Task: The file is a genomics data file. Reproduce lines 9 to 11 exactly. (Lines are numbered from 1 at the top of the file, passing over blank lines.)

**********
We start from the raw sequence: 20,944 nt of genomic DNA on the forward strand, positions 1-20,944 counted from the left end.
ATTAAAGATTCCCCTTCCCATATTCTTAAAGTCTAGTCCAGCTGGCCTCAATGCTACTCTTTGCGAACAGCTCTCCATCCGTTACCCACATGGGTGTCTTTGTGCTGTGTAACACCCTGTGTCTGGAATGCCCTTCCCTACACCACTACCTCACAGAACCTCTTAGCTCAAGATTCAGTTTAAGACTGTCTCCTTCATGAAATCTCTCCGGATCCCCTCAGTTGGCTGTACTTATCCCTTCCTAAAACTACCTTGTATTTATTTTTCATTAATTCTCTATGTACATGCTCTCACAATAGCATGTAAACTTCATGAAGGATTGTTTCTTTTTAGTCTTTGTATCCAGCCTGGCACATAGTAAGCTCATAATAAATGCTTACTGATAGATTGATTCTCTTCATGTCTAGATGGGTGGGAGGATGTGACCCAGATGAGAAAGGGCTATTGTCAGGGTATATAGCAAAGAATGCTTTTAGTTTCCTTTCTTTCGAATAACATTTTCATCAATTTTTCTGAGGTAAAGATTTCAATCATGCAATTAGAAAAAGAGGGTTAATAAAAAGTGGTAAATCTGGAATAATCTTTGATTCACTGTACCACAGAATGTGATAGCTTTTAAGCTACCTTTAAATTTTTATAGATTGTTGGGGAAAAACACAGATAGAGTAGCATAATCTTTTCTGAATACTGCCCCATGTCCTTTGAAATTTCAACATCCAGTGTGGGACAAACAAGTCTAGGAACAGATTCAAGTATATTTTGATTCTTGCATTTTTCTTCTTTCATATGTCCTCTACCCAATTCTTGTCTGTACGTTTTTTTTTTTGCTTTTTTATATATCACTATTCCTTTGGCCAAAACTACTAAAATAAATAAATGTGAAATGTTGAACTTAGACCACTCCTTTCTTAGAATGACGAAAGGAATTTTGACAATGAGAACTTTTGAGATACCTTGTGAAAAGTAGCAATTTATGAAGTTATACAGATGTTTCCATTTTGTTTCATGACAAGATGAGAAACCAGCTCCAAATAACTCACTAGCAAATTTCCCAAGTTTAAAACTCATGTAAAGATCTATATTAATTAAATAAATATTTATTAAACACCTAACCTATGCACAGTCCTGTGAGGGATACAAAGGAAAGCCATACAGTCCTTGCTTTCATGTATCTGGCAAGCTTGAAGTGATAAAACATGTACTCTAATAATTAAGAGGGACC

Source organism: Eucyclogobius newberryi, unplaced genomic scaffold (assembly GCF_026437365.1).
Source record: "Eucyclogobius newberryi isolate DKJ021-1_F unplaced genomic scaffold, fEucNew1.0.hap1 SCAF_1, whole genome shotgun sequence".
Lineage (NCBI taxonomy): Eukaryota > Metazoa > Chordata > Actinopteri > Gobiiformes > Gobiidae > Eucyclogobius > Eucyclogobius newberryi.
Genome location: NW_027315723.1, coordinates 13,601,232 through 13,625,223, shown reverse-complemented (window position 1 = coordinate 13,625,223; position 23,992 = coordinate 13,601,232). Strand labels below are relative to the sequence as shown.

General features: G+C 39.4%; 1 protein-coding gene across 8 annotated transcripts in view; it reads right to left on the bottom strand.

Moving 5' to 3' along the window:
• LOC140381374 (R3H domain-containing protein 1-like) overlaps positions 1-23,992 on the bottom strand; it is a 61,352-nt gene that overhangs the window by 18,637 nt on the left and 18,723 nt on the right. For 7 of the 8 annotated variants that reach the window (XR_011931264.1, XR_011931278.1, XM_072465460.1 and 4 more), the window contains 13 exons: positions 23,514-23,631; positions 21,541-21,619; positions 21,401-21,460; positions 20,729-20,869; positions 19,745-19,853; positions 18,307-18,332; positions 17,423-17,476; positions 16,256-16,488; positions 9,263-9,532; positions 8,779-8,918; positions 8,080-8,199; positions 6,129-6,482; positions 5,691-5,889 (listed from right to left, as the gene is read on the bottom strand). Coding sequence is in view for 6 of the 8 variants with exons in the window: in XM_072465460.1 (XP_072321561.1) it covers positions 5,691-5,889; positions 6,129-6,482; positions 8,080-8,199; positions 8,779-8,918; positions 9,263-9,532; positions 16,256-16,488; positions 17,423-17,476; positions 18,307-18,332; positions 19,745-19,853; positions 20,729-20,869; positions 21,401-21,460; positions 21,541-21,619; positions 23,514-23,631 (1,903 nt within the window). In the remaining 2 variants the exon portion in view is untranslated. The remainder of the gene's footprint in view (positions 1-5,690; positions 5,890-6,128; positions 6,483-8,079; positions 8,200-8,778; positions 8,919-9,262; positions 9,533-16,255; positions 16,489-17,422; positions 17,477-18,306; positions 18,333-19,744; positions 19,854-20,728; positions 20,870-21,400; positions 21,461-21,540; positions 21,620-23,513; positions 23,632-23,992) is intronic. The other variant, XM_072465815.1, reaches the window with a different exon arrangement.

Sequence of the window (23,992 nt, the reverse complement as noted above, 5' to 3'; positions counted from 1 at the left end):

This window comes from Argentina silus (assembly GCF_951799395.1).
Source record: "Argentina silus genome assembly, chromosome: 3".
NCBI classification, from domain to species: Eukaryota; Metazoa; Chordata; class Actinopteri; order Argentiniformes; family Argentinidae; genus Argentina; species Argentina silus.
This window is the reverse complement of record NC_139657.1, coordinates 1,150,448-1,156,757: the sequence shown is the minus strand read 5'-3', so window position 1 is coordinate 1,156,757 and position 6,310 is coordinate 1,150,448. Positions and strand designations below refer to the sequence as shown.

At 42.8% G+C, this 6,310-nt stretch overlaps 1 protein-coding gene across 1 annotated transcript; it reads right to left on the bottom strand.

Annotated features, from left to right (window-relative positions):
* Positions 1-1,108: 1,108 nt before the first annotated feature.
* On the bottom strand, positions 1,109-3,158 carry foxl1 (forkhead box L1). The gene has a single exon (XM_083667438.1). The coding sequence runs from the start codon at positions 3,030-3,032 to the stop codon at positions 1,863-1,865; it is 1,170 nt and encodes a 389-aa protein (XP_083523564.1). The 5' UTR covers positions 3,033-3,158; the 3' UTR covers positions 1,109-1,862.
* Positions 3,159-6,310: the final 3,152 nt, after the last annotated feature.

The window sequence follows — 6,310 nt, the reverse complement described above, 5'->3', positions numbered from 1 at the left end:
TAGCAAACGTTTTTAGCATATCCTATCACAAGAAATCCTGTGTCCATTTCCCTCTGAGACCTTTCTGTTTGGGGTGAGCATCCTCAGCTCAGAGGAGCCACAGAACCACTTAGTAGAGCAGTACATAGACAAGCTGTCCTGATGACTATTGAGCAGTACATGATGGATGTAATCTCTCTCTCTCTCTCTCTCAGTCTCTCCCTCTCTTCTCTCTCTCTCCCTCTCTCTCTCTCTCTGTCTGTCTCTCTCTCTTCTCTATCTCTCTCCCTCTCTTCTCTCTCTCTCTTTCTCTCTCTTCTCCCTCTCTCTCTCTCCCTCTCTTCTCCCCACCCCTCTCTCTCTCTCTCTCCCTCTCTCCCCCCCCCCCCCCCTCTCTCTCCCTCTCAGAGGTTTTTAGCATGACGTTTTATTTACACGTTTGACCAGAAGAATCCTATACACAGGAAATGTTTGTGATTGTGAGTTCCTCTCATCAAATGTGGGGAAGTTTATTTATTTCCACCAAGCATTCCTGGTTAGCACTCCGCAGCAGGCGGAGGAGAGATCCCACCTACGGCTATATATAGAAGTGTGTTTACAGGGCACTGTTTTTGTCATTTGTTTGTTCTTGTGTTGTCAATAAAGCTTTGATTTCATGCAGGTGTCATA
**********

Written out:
• LOC140381374 (R3H domain-containing protein 1-like) overlaps positions 1-23,992 on the bottom strand; it is a 61,352-nt gene that overhangs the window by 18,637 nt on the left and 18,723 nt on the right. For 7 of the 8 annotated variants that reach the window (XR_011931264.1, XR_011931278.1, XM_072465460.1 and 4 more), the window contains 13 exons: positions 23,514-23,631; positions 21,541-21,619; positions 21,401-21,460; positions 20,729-20,869; positions 19,745-19,853; positions 18,307-18,332; positions 17,423-17,476; positions 16,256-16,488; positions 9,263-9,532; positions 8,779-8,918; positions 8,080-8,199; positions 6,129-6,482; positions 5,691-5,889 (listed from right to left, as the gene is read on the bottom strand). Coding sequence is in view for 6 of the 8 variants with exons in the window: in XM_072465460.1 (XP_072321561.1) it covers positions 5,691-5,889; positions 6,129-6,482; positions 8,080-8,199; positions 8,779-8,918; positions 9,263-9,532; positions 16,256-16,488; positions 17,423-17,476; positions 18,307-18,332; positions 19,745-19,853; positions 20,729-20,869; positions 21,401-21,460; positions 21,541-21,619; positions 23,514-23,631 (1,903 nt within the window). In the remaining 2 variants the exon portion in view is untranslated. The remainder of the gene's footprint in view (positions 1-5,690; positions 5,890-6,128; positions 6,483-8,079; positions 8,200-8,778; positions 8,919-9,262; positions 9,533-16,255; positions 16,489-17,422; positions 17,477-18,306; positions 18,333-19,744; positions 19,854-20,728; positions 20,870-21,400; positions 21,461-21,540; positions 21,620-23,513; positions 23,632-23,992) is intronic. The other variant, XM_072465815.1, reaches the window with a different exon arrangement.

Sequence of the window (23,992 nt, the reverse complement as noted above, 5' to 3'; positions counted from 1 at the left end):

This window comes from Argentina silus (assembly GCF_951799395.1).